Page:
“…how shall we escape if we neglect so great a salvation, which at the first began to be spoken by the Lord, and was confirmed to us by those who heard Him, God also bearing witness both with signs and wonders, with various miracles, and gifts of the Holy Spirit, according to His own will?” (Hebrews 2:3-4).
Like a number of other Bible words, the word “miracle” is widely misused and abused. For example, while there are many wonderful, breathtaking things associated with the conception and birth of a child, the fertilization of a woman’s egg by a man’s sperm is not a miracle—it is the natural law of procreation. It is precisely the way every person living on planet Earth today came into existence. The conception of Jesus in the womb of a virgin named Mary, however, was a miracle.
By definition, a miracle is God’s suspension of natural law for a specific reason. Every miracle recorded in Scripture has had a divine purpose and message. Because of this, these supernatural acts are also called “signs”. They were not done frivolously or for entertainment purposes. Like a billboard or road sign, they were performed to communicate a clear message.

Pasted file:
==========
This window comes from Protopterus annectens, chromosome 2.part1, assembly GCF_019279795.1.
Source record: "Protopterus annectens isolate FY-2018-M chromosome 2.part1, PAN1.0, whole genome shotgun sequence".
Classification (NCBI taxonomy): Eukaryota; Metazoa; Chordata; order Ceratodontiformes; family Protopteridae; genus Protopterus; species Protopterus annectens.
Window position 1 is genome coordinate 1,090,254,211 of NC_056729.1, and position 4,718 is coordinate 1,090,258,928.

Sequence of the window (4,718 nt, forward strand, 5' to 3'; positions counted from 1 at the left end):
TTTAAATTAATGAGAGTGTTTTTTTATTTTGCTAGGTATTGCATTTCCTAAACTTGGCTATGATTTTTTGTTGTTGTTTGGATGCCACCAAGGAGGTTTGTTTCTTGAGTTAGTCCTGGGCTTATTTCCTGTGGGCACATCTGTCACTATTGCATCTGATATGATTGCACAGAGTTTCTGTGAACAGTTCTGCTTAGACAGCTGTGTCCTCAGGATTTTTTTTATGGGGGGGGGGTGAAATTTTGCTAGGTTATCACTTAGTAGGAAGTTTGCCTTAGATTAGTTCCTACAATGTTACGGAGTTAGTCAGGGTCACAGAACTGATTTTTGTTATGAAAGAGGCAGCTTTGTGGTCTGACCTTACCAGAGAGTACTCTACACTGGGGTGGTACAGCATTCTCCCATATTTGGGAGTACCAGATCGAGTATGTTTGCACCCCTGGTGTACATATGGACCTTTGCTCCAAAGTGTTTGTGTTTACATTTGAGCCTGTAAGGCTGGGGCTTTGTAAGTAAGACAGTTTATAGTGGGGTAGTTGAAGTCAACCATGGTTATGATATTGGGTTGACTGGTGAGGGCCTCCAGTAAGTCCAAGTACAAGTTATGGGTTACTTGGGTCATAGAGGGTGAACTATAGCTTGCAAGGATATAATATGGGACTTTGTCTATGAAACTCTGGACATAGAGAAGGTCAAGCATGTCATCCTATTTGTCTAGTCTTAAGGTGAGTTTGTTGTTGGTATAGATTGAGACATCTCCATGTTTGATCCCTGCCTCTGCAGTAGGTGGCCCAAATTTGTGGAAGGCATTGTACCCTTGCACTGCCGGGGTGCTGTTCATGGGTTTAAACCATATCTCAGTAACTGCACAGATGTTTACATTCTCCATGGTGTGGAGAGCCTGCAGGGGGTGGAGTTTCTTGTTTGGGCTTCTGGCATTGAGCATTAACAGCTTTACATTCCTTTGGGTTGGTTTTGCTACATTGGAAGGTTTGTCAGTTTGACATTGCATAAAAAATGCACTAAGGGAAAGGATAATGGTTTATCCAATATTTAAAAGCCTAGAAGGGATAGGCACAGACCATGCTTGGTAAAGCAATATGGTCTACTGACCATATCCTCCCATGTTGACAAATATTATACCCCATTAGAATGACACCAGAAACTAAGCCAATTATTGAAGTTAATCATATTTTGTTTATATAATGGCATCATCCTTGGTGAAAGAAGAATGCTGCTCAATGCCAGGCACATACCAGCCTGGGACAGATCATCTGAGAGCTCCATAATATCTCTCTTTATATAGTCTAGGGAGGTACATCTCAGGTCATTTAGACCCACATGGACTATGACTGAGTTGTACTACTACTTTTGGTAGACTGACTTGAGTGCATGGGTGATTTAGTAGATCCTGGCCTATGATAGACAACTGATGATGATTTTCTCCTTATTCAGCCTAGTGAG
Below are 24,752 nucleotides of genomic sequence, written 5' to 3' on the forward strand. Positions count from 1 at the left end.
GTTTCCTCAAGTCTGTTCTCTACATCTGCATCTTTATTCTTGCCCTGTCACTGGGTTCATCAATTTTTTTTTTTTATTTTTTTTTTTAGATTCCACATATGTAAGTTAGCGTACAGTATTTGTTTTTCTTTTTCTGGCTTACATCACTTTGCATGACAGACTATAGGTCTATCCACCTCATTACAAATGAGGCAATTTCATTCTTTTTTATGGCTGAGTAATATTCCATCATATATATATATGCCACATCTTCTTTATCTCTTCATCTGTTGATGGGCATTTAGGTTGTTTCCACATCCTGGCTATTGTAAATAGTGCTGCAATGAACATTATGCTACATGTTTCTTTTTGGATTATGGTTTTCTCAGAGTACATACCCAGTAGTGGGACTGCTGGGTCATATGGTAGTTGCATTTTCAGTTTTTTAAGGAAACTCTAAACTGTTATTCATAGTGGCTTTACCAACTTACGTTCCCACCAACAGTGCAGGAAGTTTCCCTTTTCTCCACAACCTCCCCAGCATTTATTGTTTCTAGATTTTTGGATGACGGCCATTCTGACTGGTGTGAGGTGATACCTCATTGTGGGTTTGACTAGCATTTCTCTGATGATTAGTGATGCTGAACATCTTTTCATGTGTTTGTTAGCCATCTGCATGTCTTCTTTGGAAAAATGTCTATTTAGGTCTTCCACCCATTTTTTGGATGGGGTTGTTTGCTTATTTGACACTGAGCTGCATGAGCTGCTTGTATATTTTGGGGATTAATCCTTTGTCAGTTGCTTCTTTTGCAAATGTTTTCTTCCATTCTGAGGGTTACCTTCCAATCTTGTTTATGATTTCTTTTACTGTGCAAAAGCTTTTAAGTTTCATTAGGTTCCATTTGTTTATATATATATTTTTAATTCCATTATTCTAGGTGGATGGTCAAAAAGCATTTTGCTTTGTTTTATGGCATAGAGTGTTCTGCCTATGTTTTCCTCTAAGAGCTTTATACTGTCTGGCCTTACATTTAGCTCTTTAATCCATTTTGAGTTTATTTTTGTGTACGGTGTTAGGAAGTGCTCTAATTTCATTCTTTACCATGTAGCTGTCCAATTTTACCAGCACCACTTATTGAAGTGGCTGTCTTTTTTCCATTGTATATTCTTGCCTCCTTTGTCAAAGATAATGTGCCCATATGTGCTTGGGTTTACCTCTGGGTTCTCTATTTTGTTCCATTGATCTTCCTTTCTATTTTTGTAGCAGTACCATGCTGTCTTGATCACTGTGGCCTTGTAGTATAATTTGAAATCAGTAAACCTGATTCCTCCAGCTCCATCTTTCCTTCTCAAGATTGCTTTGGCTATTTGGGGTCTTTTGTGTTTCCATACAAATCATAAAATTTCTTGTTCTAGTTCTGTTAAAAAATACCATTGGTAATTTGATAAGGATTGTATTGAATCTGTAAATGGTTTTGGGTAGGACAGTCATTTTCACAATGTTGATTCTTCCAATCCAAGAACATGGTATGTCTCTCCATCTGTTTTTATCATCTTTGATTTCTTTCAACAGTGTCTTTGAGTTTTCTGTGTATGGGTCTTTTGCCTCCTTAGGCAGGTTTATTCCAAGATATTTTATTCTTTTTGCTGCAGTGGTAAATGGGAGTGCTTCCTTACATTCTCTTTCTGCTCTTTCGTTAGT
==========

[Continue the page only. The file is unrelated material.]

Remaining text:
Because of the innate “unordinariness” of a miracle, the most frequent response of its eyewitnesses was amazement. Jaws dropped. Eyes bulged. Speechlessness occurred. And, hopefully, God was glorified with greater reverence and awe.
The fact that Jesus of Nazareth is the Christ, the Son of God was divinely attested by miracles, wonders, and signs while He lived (Acts 2:22). A sufficient number have been recorded to prove this bedrock truth of Christianity to every honest and good heart (John 20:30-31).
Accepting the great salvation the Son of God offers and then not neglecting it is the epic challenge of His gospel.